Effect of sorghum grain processing and protein source on performance and nutrient utilization by lactating dairy cows

Persistent Link:
http://hdl.handle.net/10150/282101
Title:
Effect of sorghum grain processing and protein source on performance and nutrient utilization by lactating dairy cows
Author:
Santos, Flávio Augusto Portela
Issue Date:
1996
Publisher:
The University of Arizona.
Rights:
Copyright © is held by the author. Digital access to this material is made possible by the University Libraries, University of Arizona. Further transmission, reproduction or presentation (such as public display or performance) of protected items is prohibited except with permission of the author.
Abstract:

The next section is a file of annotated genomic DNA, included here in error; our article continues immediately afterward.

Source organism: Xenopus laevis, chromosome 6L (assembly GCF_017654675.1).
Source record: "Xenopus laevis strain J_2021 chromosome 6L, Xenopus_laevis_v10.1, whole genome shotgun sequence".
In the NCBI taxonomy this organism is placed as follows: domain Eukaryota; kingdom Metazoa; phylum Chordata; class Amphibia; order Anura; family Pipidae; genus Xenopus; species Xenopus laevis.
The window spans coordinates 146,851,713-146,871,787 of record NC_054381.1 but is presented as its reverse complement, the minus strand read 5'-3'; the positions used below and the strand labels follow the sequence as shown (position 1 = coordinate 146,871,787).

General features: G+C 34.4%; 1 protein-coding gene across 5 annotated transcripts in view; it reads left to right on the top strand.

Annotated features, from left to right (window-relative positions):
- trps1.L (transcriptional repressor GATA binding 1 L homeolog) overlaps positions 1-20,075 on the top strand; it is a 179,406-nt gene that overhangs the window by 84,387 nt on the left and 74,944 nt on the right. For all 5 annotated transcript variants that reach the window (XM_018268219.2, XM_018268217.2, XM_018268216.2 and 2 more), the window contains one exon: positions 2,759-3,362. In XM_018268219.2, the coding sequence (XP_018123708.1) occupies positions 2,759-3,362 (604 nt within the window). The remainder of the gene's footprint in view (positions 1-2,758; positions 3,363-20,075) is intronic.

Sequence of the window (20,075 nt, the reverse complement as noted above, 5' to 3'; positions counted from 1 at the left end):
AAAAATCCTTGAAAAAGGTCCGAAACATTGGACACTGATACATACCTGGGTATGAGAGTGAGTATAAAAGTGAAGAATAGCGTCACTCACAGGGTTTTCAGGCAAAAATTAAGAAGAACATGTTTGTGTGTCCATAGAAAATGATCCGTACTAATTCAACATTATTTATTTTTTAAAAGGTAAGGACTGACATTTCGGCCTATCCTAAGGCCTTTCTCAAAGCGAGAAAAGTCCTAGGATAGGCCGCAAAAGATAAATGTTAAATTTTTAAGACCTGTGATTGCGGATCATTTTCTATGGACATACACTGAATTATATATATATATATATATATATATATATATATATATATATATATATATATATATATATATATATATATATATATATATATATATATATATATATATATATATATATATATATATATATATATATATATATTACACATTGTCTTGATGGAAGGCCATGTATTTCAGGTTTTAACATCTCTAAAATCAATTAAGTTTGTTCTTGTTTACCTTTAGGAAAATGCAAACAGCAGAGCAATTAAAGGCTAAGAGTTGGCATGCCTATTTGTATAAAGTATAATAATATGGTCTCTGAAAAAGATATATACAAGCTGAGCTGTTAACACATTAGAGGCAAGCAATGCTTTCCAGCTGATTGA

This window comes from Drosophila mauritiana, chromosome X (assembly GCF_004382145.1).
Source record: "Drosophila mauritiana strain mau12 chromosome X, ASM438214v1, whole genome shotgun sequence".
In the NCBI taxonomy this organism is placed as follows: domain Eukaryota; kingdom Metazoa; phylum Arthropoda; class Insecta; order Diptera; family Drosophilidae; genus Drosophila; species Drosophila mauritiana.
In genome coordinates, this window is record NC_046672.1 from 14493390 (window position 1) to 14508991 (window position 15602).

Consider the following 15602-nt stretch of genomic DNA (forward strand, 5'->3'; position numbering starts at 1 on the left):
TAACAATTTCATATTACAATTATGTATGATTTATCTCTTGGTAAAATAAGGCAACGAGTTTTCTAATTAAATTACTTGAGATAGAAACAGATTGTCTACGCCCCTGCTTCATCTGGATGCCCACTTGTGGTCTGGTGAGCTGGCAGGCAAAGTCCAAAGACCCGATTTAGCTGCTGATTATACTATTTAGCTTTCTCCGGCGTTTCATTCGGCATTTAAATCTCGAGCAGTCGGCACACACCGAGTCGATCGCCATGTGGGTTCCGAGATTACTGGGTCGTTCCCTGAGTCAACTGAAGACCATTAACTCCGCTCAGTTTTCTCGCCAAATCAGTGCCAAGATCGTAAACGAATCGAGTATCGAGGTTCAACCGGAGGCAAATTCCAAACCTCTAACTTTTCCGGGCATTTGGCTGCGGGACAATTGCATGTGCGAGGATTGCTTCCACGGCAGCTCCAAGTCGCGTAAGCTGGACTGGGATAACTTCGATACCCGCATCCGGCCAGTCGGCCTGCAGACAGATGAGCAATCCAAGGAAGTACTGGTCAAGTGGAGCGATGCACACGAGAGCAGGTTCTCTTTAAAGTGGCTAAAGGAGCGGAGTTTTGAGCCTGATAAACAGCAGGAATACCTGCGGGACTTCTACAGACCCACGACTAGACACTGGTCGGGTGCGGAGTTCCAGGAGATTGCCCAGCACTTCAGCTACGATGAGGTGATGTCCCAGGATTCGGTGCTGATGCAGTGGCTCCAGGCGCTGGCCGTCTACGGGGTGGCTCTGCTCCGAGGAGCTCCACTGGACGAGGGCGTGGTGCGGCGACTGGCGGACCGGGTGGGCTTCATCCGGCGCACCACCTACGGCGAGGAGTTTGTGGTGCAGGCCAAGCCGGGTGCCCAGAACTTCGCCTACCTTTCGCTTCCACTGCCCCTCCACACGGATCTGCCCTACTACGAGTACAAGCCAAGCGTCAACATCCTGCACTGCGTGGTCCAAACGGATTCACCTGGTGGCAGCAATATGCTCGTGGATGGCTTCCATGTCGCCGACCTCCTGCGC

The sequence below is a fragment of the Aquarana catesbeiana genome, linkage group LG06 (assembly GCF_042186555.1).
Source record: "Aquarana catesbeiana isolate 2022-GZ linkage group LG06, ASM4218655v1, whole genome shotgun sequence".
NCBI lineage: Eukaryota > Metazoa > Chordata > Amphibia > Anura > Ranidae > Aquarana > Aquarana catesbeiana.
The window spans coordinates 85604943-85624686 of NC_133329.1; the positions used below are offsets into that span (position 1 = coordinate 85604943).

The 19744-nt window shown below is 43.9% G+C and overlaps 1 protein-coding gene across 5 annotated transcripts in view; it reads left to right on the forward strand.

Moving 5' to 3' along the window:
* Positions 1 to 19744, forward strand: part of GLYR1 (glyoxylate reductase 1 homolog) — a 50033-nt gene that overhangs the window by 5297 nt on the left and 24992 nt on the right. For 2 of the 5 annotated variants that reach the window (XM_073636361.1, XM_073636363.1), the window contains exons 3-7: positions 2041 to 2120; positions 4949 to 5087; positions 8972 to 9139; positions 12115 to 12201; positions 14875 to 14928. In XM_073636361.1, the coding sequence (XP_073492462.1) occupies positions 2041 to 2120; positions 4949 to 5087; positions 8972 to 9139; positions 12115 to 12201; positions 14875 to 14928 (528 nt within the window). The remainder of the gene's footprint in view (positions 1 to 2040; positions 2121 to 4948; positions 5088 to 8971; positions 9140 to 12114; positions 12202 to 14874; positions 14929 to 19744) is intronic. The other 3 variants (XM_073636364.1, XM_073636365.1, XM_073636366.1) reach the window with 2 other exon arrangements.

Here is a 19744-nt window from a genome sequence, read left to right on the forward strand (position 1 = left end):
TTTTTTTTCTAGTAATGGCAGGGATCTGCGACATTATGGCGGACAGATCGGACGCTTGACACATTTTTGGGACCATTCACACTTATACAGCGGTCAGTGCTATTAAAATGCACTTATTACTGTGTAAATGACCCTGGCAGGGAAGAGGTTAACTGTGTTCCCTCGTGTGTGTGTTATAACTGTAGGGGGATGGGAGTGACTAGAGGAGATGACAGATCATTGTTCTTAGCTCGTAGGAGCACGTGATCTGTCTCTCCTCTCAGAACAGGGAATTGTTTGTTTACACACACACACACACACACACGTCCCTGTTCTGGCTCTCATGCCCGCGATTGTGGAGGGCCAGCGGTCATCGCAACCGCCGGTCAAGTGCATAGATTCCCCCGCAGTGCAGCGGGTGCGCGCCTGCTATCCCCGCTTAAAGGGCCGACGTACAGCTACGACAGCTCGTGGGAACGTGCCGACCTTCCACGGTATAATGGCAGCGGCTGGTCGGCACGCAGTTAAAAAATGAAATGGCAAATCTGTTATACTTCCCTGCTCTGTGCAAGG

Three experiments were conducted to determine the effects of grain processing, grain sources, lactational performance and nutrient digestion in dairy cows. In trial 1 (56 d), 40 cows were divided into five groups and fed diets containing 40% grain as dry-rolled sorghum (DRS, 643 g/L), steam-flaked sorghum (SF) processed to result in three different flake densities: SF34 (34 lb/bu or 437 g/L), SF28 (28 lb/bu or 360 g/L), and SF22 (22 lb/bu or 283 g/L); and dry-rolled barley (DRB). Feeding steam-flaked sorghum grain or dry-rolled barley did not increase milk yield and milk protein content and yield. However, due to a lower intake of dry matter, feed efficiency was 10 to 19% higher for flaked sorghum and barley diets compared with DRS. Steam-flaking also decreased milk urea-N and tended to increase milk casein. In trial 2 (58 d), 32 lactating cows were divided into four groups and fed diets containing 39% sorghum grain as dry- rolled sorghum (DRS), or steam-flaked sorghum (SF) processed to result in similar flake densities as trial 1: SF34 (34 lb/bu or 437 g/L; SF28 (28 lb/bu or 360 g/L); and SF22 (22 lb/bu or 283 g/L). When sorghum grain was moderately flaked (SF34 and SF28) milk and 3.5% FCM yields were not increased compared to DRS, however, efficiency of feed utilization again was higher for SF34 and SF28 due to lower intake of dry matter. The very thin flake (SF22) had a negative effect on milk and 3.5% FCM compared with DRS, SF34, and S F2 8. Digestibilities of nutrients were increased by steam-flaking compared with dry-rolling. In trial 3 (58 d) twenty four cows were assigned to three treatments in which diets contained.8% urea (Urea), 6% soybean meal (SBM), or 5% fish meal (FM) as the protein sources. Intake of DM was highest for Urea, intermediate for SBM, and lowest for FM. Higher producing cows (46 Kg/d of milk) responded more positively in milk and FCM yields and feed efficiency to SBM and FM compared with those fed Urea. Cows producing about 35 Kg/d of milk tended to perform better when fed Urea than when fed SBM or FM. Digestibilities of nutrients were not affected greatly by protein source.